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How a 6-year-old with two rare disorders inspired a country song about Kenny Chesney

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Nash Hensley, of South Bend, Indiana, was born with two genetic disorders: achondroplasia, a bone growth disorder characterized by dwarfism and phenylketonuria, or PKU, which causes the amino acid phenylalanine to accumulate in the body, according to the Mayo Clinic. PKU is caused by a defect in the gene that produces the enzyme needed to break down phenylalanine, so Nash has to live on a restricted, low-protein diet.

Hensley’s mother, Angela, told CNN that she also didn’t know her son would have him until days after his birth. He said doctors told him they believed Nash is the only child in the United States to have both disorders.

He said his son had an unusual amount of breathing problems compared to other people with achondroplasia. But after a long journey of surgeries, sleep studies and relying on machines to get enough oxygen, Hensley does so much better.

He was oxygenated for two years, his mother said, and needed a decompression of his foramen magnum, the opening at the base of the skull where the brain and spinal cord connect. This opening is smaller in small people, which can make breathing difficult as the nerves cannot move so freely.

“In the early years of his life he has probably been in the hospital longer than most people will be in his entire life,” his mother said. “By the long road we’ve had, he’s doing pretty well now.”

Hensley was on a bipap machine for over a year, then a cpap machine, but now he is breathing on his own, an important step achieved in the last six months.

The role of Kenny Chesney

Hensley first found his love for Kenny Chesney when he was about two years old, his mother said, starting with the country artist’s “Cosmic Hallelujah” album. He listened to Chesney’s music before his sleep and MRI studies in the hospital.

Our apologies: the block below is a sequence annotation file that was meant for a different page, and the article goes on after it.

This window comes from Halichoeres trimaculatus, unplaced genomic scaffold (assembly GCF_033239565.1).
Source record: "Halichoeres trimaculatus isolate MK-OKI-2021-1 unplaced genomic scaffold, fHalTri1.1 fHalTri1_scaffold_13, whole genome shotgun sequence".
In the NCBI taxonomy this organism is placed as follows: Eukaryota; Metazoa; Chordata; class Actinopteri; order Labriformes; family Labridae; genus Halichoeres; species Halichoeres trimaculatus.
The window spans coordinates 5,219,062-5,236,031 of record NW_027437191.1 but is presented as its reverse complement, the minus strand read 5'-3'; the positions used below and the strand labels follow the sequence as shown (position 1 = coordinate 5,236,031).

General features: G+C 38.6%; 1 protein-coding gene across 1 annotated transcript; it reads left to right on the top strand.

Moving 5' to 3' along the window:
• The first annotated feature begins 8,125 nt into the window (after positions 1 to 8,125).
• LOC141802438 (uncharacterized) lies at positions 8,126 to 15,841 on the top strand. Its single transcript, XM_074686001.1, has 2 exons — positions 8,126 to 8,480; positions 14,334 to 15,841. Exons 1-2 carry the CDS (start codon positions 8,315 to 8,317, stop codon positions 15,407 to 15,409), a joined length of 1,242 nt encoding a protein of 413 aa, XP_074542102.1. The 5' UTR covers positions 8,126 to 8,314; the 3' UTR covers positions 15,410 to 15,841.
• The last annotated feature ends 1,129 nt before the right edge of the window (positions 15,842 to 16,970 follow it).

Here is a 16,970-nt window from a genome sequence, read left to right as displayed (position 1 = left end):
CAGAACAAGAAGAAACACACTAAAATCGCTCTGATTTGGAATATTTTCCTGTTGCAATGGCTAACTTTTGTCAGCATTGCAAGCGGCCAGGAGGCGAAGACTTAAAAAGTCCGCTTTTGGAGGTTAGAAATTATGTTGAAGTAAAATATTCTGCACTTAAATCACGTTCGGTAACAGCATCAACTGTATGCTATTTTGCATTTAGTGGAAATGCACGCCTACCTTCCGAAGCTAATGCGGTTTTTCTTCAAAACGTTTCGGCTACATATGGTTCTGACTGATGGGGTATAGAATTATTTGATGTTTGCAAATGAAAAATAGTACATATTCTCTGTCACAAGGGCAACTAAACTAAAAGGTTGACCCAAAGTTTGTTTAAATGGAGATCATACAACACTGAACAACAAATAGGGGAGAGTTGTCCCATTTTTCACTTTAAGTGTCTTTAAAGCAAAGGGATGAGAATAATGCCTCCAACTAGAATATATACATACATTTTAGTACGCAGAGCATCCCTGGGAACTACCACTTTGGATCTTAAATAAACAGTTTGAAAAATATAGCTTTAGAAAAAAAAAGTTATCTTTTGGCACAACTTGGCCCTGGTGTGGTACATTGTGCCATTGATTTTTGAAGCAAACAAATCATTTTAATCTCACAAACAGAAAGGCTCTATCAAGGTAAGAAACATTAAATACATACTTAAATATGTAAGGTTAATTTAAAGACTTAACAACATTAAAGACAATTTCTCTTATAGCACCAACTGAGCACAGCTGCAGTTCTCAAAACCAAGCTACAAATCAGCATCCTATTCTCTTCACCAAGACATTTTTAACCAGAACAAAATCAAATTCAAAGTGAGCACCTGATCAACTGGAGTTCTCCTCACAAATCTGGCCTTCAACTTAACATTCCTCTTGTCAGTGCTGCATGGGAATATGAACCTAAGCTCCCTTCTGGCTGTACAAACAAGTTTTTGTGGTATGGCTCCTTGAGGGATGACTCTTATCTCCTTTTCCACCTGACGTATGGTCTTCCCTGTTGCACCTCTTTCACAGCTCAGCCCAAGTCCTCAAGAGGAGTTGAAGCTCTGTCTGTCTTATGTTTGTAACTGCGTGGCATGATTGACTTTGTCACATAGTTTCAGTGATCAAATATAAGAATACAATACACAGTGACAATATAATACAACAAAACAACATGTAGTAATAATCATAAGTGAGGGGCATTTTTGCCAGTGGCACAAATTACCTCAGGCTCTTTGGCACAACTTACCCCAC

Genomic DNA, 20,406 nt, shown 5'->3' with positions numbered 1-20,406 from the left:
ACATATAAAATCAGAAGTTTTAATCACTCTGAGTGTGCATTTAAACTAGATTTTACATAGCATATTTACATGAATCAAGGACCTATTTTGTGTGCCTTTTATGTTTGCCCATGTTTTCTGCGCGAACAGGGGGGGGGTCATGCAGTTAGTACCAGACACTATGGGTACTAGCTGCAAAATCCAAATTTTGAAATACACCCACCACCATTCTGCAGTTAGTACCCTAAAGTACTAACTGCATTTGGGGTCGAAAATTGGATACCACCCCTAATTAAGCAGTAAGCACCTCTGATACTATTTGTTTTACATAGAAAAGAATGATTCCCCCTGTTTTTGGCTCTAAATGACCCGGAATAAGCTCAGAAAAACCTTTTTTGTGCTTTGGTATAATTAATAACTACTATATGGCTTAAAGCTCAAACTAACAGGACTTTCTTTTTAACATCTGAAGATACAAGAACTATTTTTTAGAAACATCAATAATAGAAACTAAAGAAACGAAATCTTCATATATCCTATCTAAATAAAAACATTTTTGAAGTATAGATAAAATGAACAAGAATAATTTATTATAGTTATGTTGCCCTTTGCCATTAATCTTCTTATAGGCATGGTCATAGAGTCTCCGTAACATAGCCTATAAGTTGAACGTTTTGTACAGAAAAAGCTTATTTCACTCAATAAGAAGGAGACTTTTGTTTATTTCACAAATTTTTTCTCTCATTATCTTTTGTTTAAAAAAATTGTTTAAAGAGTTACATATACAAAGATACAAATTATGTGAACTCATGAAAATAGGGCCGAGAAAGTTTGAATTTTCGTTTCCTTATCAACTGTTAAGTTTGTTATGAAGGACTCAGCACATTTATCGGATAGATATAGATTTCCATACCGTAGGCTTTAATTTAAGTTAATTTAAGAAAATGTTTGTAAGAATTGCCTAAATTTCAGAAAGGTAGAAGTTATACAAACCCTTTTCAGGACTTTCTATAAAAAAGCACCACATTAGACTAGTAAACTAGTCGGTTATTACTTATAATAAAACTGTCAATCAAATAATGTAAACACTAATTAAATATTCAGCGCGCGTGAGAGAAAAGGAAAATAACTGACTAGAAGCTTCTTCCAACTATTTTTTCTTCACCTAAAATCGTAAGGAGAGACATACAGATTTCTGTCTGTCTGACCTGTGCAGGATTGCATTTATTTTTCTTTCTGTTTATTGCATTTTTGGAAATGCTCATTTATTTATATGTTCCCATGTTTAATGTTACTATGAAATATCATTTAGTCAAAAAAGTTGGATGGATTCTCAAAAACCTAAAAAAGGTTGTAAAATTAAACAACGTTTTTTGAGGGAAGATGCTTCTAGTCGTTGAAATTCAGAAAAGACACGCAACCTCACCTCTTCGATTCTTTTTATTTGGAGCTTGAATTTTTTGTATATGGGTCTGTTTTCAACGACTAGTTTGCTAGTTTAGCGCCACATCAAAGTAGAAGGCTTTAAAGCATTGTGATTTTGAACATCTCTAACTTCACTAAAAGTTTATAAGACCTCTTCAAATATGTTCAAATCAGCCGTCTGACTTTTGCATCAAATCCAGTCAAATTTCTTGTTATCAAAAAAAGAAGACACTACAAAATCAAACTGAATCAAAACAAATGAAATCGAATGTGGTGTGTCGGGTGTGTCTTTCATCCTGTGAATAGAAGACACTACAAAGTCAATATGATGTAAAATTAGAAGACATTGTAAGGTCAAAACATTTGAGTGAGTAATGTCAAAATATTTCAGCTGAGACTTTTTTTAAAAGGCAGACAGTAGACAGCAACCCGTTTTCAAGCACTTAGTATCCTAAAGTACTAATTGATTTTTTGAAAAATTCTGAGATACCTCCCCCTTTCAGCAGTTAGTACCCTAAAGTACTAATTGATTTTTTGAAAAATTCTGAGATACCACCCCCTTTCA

“Whenever he did a sleep study or needed to be sedated by his MRI, because he’s had a lot of MRIs, he’s always listened to Kenny to help him get over it,” Angela said.

Hensley’s love of music helped him overcome the many trips to the hospital, which is why his mother could not pass up an opportunity to connect with Chesney’s composers.

The nonprofit organization based in Nashville Sing me a story it takes stories written by children who need it around the world and connects them with songwriters. Nash naturally wrote about going to a Chesney concert, with the help of his 9-year-old sister, Aleigha.

His mother said he was humiliated, the organization wanted his children to work on the project.

“When you have a child with a disability, like Nash, as a parent you never want the other child to feel that it’s not as important as the other because your child with a disability requires a lot more attention,” Angela said.

From storybook to a song

Austin Atteberry, the executive director of Sing Me a Story, told CNN that saying the story of Nash and Aleigha “jumped at us is a huge understatement.”

In the story, his family goes to a Chesney concert. Nash brings his ukulele, goes on stage and impresses Chesney so much that they invite him to tour with him.

The story-inspired song, written by the screenwriters themselves for Chesney’s song “Happy Does,” was performed Friday night at Sound Stage Studios in Nashville.

“It was amazing. I’m almost lost in words,” Angela said after her family listened to the song. He said Nash has been playing with his ukulele ever since, memorizing the words less than 24 hours later.

Sing Me a Story is working on creating a video for the song “Ukulele Strummer”, which will be available on the organization’s website once completed.

#Rareis, a program that highlights the experiences of people living with rare diseases and who partnered with Sing Me a Story on the project, will also have the song on their playlist.

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